It is so important to me that people can see from the story of Rise’s founding that a group of millennials has been able to draft this bill and introduce it in multiple state houses and the United States Congress in a matter of months. It is so doable to change our nation into a fairer place.

Social media has lowered the barrier to enter into advocacy. A hashtag that goes viral can start from one person’s Tweet.

 

Jan What’s your hashtag?

Nguyen #RiseUp.

 

Jan What has been the toughest part of this?

Nguyen Convincing politicians to care. More times than I can count politicians would tell me we just don’t have time for this, or my constituents just don’t know me for this, or I have a reelection to run. But at the same token we found our champions. [Representative] Debbie Wasserman Schultz and Senator Jeanne Shaheen are two people who listened to the voices of ordinary citizens, and I’m so grateful for that.

 

Jan How did you get politicians on board?

Nguyen January 2015 was my first time talking to state legislators in Boston. It was six, seven hours of me telling people something very personal. I flew back from Massachusetts to D.C. and I broke down crying. I remember praying to God. I said I just need one person to tell me that they love me.

The next day, as the pathological optimist that I am, I got up and did the same thing, but this time in the US Senate. On my way to the Senate, the ride was with an Uber driver who was a very stoic, intimidating man. He saw that I was going to the Senate, so he asked me why, and I told him. And this man started crying. He turned to me and he said, “My daughter is a rape survivor, and when she went to get help, the criminal justice system was so broken.” When he stopped the car, he said: “Can I shake your hand? Thank you so much for fighting for my daughter. Has anyone told you that they loved you today? I love you.”

Every time that it gets hard, every time that there’s a roadblock, I think about these people. The statistic is 25 million people in the United States who are rape survivors. That’s almost the size of Texas’ population. Or Afghanistan’s population.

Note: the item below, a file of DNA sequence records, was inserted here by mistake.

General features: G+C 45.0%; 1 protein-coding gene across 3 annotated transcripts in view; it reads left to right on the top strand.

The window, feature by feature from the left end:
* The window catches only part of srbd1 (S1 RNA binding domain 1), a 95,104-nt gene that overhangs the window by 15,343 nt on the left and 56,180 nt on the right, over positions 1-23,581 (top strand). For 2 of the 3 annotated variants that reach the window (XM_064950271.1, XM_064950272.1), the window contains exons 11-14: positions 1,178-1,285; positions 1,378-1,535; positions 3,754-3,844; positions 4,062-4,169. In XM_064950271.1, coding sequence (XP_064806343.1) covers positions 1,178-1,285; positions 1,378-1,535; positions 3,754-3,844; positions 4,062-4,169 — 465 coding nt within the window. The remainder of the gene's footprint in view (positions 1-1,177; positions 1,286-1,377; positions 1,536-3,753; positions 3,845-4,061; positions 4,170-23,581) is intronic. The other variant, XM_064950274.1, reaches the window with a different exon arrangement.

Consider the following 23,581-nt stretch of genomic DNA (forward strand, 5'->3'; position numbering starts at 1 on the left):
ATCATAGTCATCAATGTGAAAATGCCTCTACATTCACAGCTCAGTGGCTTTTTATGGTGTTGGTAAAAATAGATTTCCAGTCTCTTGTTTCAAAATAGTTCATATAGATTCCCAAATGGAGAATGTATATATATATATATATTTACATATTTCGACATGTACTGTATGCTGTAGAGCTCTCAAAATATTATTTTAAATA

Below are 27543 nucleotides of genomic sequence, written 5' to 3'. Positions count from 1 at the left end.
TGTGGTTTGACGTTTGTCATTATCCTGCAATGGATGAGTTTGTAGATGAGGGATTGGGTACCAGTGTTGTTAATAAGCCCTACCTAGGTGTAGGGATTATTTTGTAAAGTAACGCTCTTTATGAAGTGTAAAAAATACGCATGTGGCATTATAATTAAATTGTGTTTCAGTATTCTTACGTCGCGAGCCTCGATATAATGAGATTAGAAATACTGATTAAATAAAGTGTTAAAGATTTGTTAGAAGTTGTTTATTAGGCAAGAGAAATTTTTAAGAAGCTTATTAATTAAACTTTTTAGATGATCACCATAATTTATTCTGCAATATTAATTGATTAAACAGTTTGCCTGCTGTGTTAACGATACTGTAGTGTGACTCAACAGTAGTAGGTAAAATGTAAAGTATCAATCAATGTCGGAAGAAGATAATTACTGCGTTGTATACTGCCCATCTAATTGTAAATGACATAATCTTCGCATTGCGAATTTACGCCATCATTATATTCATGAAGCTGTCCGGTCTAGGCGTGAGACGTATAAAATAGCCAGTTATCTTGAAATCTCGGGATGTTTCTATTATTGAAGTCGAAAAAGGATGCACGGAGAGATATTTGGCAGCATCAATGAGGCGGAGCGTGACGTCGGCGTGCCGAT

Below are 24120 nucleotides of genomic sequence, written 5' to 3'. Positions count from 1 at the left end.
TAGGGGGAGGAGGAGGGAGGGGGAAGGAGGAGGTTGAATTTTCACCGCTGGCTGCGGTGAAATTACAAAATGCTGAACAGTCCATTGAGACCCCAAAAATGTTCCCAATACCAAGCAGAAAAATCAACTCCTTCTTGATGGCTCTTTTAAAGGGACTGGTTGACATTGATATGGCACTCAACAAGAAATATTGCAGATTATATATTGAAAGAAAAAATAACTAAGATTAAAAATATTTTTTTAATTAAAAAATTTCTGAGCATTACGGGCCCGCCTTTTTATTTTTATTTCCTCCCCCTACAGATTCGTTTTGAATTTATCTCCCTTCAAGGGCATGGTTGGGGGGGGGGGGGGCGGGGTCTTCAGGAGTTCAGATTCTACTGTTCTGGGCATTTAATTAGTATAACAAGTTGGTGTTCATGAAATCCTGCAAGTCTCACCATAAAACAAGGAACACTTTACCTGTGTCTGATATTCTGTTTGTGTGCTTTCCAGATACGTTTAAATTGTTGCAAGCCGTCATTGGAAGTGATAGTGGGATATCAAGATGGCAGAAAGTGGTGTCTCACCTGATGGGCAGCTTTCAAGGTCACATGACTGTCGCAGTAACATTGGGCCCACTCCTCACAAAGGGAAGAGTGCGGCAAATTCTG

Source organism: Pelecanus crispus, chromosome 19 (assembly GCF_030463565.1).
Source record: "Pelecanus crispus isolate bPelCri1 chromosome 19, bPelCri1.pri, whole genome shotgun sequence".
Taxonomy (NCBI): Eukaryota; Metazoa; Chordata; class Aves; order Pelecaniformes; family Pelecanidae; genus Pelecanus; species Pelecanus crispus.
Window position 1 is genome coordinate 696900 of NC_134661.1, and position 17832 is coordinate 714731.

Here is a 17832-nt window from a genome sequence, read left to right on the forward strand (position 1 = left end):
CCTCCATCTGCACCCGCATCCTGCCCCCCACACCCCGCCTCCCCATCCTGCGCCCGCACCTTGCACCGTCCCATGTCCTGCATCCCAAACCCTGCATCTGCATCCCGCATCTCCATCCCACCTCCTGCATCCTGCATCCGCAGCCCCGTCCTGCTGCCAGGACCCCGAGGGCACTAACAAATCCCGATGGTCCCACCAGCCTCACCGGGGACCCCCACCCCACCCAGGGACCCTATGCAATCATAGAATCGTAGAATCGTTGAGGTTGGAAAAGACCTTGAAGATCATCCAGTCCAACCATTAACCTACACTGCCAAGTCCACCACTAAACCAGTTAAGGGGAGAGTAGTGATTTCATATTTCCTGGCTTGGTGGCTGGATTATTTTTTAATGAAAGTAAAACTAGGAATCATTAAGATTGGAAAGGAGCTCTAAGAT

Jan I’m looking around your apartment and loving this enormous painting of Frida Kahlo dominating the dining room wall, next to the framed meteorites.

Nguyen Frida took her pain and transformed it into these beautiful works of art that you cannot look away from. It’s at times both challenging and beautiful, often horrific, because she went through a lot of trauma. I really connect with her because she is a woman who overcame on her own terms. Everybody heals in their own way.

My apartment represents a little bit of the kaleidoscope that I am. There’s the Saturn 5 unfinished model which I’m working on. There’s the House Resolution. There’s my collection of meteorites.

 

Jan So what does it mean to be an astronaut in training?

Nguyen I researched astrophysics and I worked at the Harvard-Smithsonian Center for Astrophysics, specifically analyzing the Kepler mission, which is why you see exoplanet posters all around my apartment. I also worked at NASA. I worked in three different capacities. One in the legislative affairs office, which gave me my first glimpse into Congress. I learned how to ask Congress for money for NASA.

 

Jan In a sense, NASA’s helped prepare you for your lobbying work now. What’s next for you?

Nguyen I would like to see this bill passed in all 50 states and in the United States Congress. And then I want to discover an exoplanet and be on my way to becoming a mission specialist astronaut.

 This interview has been edited and condensed.

Tracy Jan is a national political reporter in the Boston Globe’s Washington bureau. Reach her at tracy.jan@globe.com or on Twitter @tracyjan